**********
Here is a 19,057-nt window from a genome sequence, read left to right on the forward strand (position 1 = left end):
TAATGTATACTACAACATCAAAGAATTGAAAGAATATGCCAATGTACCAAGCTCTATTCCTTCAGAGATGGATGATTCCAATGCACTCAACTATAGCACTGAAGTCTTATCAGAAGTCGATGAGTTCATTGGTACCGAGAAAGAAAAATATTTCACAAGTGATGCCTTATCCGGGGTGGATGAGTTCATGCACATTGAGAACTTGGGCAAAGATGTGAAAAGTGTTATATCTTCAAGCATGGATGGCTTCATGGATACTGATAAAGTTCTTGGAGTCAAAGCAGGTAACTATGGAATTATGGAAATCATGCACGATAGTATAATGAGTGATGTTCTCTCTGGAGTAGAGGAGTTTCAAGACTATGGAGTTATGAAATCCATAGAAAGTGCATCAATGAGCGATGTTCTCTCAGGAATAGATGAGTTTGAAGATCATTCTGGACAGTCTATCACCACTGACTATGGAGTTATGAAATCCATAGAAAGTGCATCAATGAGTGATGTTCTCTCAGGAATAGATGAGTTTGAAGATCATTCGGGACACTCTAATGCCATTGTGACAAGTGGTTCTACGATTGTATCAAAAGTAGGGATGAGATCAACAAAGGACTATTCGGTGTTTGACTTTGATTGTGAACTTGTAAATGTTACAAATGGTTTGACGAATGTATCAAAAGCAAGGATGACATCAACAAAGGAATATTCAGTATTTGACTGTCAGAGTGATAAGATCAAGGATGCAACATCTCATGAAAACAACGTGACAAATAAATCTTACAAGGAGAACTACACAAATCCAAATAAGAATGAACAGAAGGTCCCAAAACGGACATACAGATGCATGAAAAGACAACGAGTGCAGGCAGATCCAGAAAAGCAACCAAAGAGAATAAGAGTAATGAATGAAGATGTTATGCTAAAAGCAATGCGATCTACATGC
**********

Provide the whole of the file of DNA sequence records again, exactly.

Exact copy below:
Here is a 19,057-nt window from a genome sequence, read left to right on the forward strand (position 1 = left end):
TAATGTATACTACAACATCAAAGAATTGAAAGAATATGCCAATGTACCAAGCTCTATTCCTTCAGAGATGGATGATTCCAATGCACTCAACTATAGCACTGAAGTCTTATCAGAAGTCGATGAGTTCATTGGTACCGAGAAAGAAAAATATTTCACAAGTGATGCCTTATCCGGGGTGGATGAGTTCATGCACATTGAGAACTTGGGCAAAGATGTGAAAAGTGTTATATCTTCAAGCATGGATGGCTTCATGGATACTGATAAAGTTCTTGGAGTCAAAGCAGGTAACTATGGAATTATGGAAATCATGCACGATAGTATAATGAGTGATGTTCTCTCTGGAGTAGAGGAGTTTCAAGACTATGGAGTTATGAAATCCATAGAAAGTGCATCAATGAGCGATGTTCTCTCAGGAATAGATGAGTTTGAAGATCATTCTGGACAGTCTATCACCACTGACTATGGAGTTATGAAATCCATAGAAAGTGCATCAATGAGTGATGTTCTCTCAGGAATAGATGAGTTTGAAGATCATTCGGGACACTCTAATGCCATTGTGACAAGTGGTTCTACGATTGTATCAAAAGTAGGGATGAGATCAACAAAGGACTATTCGGTGTTTGACTTTGATTGTGAACTTGTAAATGTTACAAATGGTTTGACGAATGTATCAAAAGCAAGGATGACATCAACAAAGGAATATTCAGTATTTGACTGTCAGAGTGATAAGATCAAGGATGCAACATCTCATGAAAACAACGTGACAAATAAATCTTACAAGGAGAACTACACAAATCCAAATAAGAATGAACAGAAGGTCCCAAAACGGACATACAGATGCATGAAAAGACAACGAGTGCAGGCAGATCCAGAAAAGCAACCAAAGAGAATAAGAGTAATGAATGAAGATGTTATGCTAAAAGCAATGCGATCTACATGC